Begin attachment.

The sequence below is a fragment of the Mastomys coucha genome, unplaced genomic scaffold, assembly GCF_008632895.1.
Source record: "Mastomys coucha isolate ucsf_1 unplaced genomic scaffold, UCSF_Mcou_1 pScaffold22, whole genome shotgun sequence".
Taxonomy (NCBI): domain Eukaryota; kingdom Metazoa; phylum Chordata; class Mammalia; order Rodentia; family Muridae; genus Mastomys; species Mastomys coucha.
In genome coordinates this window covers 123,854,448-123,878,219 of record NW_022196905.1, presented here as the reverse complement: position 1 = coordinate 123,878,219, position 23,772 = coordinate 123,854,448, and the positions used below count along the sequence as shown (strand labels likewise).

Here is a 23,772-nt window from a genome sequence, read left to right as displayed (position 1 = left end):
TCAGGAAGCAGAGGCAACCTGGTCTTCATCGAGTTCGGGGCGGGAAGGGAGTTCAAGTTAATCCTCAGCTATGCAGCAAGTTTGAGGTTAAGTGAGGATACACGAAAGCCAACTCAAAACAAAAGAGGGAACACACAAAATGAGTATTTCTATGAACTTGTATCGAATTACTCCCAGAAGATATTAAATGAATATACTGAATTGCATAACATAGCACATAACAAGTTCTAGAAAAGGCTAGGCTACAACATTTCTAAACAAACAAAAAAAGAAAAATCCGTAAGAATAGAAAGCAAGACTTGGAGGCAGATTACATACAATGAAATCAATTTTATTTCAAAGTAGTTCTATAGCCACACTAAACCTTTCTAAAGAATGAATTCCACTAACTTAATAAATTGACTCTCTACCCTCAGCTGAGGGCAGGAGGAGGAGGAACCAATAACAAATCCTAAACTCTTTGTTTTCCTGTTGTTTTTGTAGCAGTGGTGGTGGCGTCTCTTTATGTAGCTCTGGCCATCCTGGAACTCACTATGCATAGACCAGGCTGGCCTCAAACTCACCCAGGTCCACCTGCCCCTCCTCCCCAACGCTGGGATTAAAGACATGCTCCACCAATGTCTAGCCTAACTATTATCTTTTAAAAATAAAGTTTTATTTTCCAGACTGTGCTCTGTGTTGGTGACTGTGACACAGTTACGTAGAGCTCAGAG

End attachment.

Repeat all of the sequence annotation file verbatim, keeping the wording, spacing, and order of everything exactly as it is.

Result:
The sequence below is a fragment of the Mastomys coucha genome, unplaced genomic scaffold, assembly GCF_008632895.1.
Source record: "Mastomys coucha isolate ucsf_1 unplaced genomic scaffold, UCSF_Mcou_1 pScaffold22, whole genome shotgun sequence".
Taxonomy (NCBI): domain Eukaryota; kingdom Metazoa; phylum Chordata; class Mammalia; order Rodentia; family Muridae; genus Mastomys; species Mastomys coucha.
In genome coordinates this window covers 123,854,448-123,878,219 of record NW_022196905.1, presented here as the reverse complement: position 1 = coordinate 123,878,219, position 23,772 = coordinate 123,854,448, and the positions used below count along the sequence as shown (strand labels likewise).

Here is a 23,772-nt window from a genome sequence, read left to right as displayed (position 1 = left end):
TCAGGAAGCAGAGGCAACCTGGTCTTCATCGAGTTCGGGGCGGGAAGGGAGTTCAAGTTAATCCTCAGCTATGCAGCAAGTTTGAGGTTAAGTGAGGATACACGAAAGCCAACTCAAAACAAAAGAGGGAACACACAAAATGAGTATTTCTATGAACTTGTATCGAATTACTCCCAGAAGATATTAAATGAATATACTGAATTGCATAACATAGCACATAACAAGTTCTAGAAAAGGCTAGGCTACAACATTTCTAAACAAACAAAAAAAGAAAAATCCGTAAGAATAGAAAGCAAGACTTGGAGGCAGATTACATACAATGAAATCAATTTTATTTCAAAGTAGTTCTATAGCCACACTAAACCTTTCTAAAGAATGAATTCCACTAACTTAATAAATTGACTCTCTACCCTCAGCTGAGGGCAGGAGGAGGAGGAACCAATAACAAATCCTAAACTCTTTGTTTTCCTGTTGTTTTTGTAGCAGTGGTGGTGGCGTCTCTTTATGTAGCTCTGGCCATCCTGGAACTCACTATGCATAGACCAGGCTGGCCTCAAACTCACCCAGGTCCACCTGCCCCTCCTCCCCAACGCTGGGATTAAAGACATGCTCCACCAATGTCTAGCCTAACTATTATCTTTTAAAAATAAAGTTTTATTTTCCAGACTGTGCTCTGTGTTGGTGACTGTGACACAGTTACGTAGAGCTCAGAG